Sunlight Protection Act: US Senate passes new act in response to Daylight Saving Time

The House of Representatives would still have to pass the bill before it would go to the president to sign.
PHILADELPHIA (WPVI) -- The U.S. Senate passed a measure on Tuesday called the 'Sunlight Protection Act,' which would mean no more changing the clocks twice a year.

The House of Representatives would still have to pass the bill before it would go to the president to sign.

"More daylight in the afternoon," said Michael Thomas from Bradley Restoration.

Thomas starts work early and finishes early. He likes the idea of an extra hour of daylight when work is over.

"It also helps to come home from work and have some daylight hours to come home and be able to do some things outdoors when the weather's nice," Thomas added.

Dr. Karl Doghramji, medical director of Jefferson Sleep Disorders Center at Jefferson University Hospital, said, "Daylight Savings Time certainly doesn't seem to be the best thing for everyone's health. If anything- I think eliminating it would be a positive thing from a medical standpoint."

Doghramji explained that studies point to increased car accidents and health consequences right after the clocks change, even by just one hour.

"The body has some difficulty adjusting to these changes regardless of which direction it is-- whether advance or delay. I think the concept of keeping our sleep-wake times constant is a positive thing for most of us in the sleep world," said Doghramji.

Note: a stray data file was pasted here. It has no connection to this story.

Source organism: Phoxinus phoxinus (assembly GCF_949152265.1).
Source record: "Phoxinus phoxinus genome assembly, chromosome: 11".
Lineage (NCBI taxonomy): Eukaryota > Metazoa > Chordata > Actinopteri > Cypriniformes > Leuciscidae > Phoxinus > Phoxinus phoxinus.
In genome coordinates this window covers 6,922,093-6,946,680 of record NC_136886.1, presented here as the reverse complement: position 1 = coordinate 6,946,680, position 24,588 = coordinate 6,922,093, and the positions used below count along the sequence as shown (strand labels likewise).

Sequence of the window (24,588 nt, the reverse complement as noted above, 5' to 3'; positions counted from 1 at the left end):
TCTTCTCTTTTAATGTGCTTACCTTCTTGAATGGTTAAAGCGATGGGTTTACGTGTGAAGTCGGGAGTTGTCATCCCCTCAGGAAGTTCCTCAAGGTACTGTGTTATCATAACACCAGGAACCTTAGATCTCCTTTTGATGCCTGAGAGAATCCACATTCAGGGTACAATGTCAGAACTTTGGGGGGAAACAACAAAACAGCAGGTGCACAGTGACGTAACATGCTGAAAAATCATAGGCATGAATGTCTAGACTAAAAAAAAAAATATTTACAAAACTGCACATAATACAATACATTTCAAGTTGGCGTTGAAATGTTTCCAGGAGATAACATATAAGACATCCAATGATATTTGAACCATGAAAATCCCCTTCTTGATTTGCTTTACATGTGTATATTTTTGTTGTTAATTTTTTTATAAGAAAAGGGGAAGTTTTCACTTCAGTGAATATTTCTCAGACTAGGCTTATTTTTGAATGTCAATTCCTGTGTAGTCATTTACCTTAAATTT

Some supporters say more sunlight in the afternoons will mean more economic activity.

At Winnie's in Manayunk, they notice the difference in foot traffic.

"If you can extend your daylight hours and have more people out enjoying the hospitality industry, I think it would be fantastic," said Matthew Belz of Winnie's.

Critics worry about the safety of children walking to school in the dark in the early morning hours.

But this extra hour could help on the way home.

At North Light Community Center, the extra daylight in the afternoon helps with more outdoor programming- and more light at leaving time.

"It has helped tremendously, where we have more activities outside, and we're able to have longer periods of time to recreate the kids," said Wayne Ingram, director of Children's Services.

Executive Director Krista Wieder added, "For our teen programming, we do a lot of after-school programming, so it's really important because it gives them the opportunity to have a little bit more daylight for walking home for safety purposes."

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